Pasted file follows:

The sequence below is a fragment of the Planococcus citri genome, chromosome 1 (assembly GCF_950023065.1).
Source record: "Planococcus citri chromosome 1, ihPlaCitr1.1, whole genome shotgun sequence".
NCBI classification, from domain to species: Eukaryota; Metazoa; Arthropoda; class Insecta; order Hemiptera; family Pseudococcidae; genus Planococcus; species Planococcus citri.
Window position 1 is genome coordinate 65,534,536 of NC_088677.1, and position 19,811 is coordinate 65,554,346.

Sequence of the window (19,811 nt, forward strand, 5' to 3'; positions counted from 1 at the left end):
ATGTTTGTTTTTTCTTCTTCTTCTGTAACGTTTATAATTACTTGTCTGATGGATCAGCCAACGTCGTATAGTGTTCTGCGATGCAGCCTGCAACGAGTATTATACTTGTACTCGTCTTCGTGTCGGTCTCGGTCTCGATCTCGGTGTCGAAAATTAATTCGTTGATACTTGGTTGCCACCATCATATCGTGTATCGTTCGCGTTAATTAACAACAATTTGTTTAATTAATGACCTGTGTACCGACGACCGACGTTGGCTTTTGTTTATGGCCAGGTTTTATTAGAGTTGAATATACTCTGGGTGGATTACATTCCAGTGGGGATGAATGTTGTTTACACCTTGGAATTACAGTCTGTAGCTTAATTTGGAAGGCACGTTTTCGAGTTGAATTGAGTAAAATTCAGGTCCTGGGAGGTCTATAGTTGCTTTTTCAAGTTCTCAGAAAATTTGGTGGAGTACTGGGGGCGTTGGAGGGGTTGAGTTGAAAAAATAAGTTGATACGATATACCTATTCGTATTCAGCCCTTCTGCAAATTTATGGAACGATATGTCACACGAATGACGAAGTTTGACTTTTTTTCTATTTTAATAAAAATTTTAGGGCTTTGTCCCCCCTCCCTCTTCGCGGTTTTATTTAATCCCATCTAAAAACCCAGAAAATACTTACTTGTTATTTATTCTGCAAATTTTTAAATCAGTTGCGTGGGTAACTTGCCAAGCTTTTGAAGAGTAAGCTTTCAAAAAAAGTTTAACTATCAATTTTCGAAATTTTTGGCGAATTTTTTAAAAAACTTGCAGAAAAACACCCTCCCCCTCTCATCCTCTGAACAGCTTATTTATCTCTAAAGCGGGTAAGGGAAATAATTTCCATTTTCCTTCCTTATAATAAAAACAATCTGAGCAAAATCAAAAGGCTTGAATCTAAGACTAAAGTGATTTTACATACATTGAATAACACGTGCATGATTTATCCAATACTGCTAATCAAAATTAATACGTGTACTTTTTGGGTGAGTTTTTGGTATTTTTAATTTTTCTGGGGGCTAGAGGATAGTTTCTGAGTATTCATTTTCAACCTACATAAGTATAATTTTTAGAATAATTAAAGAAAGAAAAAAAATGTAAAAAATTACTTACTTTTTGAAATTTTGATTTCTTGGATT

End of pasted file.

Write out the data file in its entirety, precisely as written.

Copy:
The sequence below is a fragment of the Planococcus citri genome, chromosome 1 (assembly GCF_950023065.1).
Source record: "Planococcus citri chromosome 1, ihPlaCitr1.1, whole genome shotgun sequence".
NCBI classification, from domain to species: Eukaryota; Metazoa; Arthropoda; class Insecta; order Hemiptera; family Pseudococcidae; genus Planococcus; species Planococcus citri.
Window position 1 is genome coordinate 65,534,536 of NC_088677.1, and position 19,811 is coordinate 65,554,346.

Sequence of the window (19,811 nt, forward strand, 5' to 3'; positions counted from 1 at the left end):
ATGTTTGTTTTTTCTTCTTCTTCTGTAACGTTTATAATTACTTGTCTGATGGATCAGCCAACGTCGTATAGTGTTCTGCGATGCAGCCTGCAACGAGTATTATACTTGTACTCGTCTTCGTGTCGGTCTCGGTCTCGATCTCGGTGTCGAAAATTAATTCGTTGATACTTGGTTGCCACCATCATATCGTGTATCGTTCGCGTTAATTAACAACAATTTGTTTAATTAATGACCTGTGTACCGACGACCGACGTTGGCTTTTGTTTATGGCCAGGTTTTATTAGAGTTGAATATACTCTGGGTGGATTACATTCCAGTGGGGATGAATGTTGTTTACACCTTGGAATTACAGTCTGTAGCTTAATTTGGAAGGCACGTTTTCGAGTTGAATTGAGTAAAATTCAGGTCCTGGGAGGTCTATAGTTGCTTTTTCAAGTTCTCAGAAAATTTGGTGGAGTACTGGGGGCGTTGGAGGGGTTGAGTTGAAAAAATAAGTTGATACGATATACCTATTCGTATTCAGCCCTTCTGCAAATTTATGGAACGATATGTCACACGAATGACGAAGTTTGACTTTTTTTCTATTTTAATAAAAATTTTAGGGCTTTGTCCCCCCTCCCTCTTCGCGGTTTTATTTAATCCCATCTAAAAACCCAGAAAATACTTACTTGTTATTTATTCTGCAAATTTTTAAATCAGTTGCGTGGGTAACTTGCCAAGCTTTTGAAGAGTAAGCTTTCAAAAAAAGTTTAACTATCAATTTTCGAAATTTTTGGCGAATTTTTTAAAAAACTTGCAGAAAAACACCCTCCCCCTCTCATCCTCTGAACAGCTTATTTATCTCTAAAGCGGGTAAGGGAAATAATTTCCATTTTCCTTCCTTATAATAAAAACAATCTGAGCAAAATCAAAAGGCTTGAATCTAAGACTAAAGTGATTTTACATACATTGAATAACACGTGCATGATTTATCCAATACTGCTAATCAAAATTAATACGTGTACTTTTTGGGTGAGTTTTTGGTATTTTTAATTTTTCTGGGGGCTAGAGGATAGTTTCTGAGTATTCATTTTCAACCTACATAAGTATAATTTTTAGAATAATTAAAGAAAGAAAAAAAATGTAAAAAATTACTTACTTTTTGAAATTTTGATTTCTTGGATT